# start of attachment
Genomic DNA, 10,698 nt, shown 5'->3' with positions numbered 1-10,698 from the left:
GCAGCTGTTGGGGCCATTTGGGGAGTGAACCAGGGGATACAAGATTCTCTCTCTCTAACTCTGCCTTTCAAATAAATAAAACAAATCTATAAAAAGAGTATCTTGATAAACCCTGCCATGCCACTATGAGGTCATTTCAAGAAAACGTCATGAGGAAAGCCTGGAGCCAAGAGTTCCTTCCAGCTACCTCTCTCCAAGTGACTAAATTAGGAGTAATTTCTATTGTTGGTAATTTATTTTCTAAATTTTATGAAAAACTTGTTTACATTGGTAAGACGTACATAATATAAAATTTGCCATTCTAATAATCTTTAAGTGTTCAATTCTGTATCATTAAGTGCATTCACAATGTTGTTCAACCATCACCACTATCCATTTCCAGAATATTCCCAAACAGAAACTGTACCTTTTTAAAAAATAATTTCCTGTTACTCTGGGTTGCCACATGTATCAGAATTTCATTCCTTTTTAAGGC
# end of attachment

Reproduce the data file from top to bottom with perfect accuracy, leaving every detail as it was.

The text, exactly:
Genomic DNA, 10,698 nt, shown 5'->3' with positions numbered 1-10,698 from the left:
GCAGCTGTTGGGGCCATTTGGGGAGTGAACCAGGGGATACAAGATTCTCTCTCTCTAACTCTGCCTTTCAAATAAATAAAACAAATCTATAAAAAGAGTATCTTGATAAACCCTGCCATGCCACTATGAGGTCATTTCAAGAAAACGTCATGAGGAAAGCCTGGAGCCAAGAGTTCCTTCCAGCTACCTCTCTCCAAGTGACTAAATTAGGAGTAATTTCTATTGTTGGTAATTTATTTTCTAAATTTTATGAAAAACTTGTTTACATTGGTAAGACGTACATAATATAAAATTTGCCATTCTAATAATCTTTAAGTGTTCAATTCTGTATCATTAAGTGCATTCACAATGTTGTTCAACCATCACCACTATCCATTTCCAGAATATTCCCAAACAGAAACTGTACCTTTTTAAAAAATAATTTCCTGTTACTCTGGGTTGCCACATGTATCAGAATTTCATTCCTTTTTAAGGC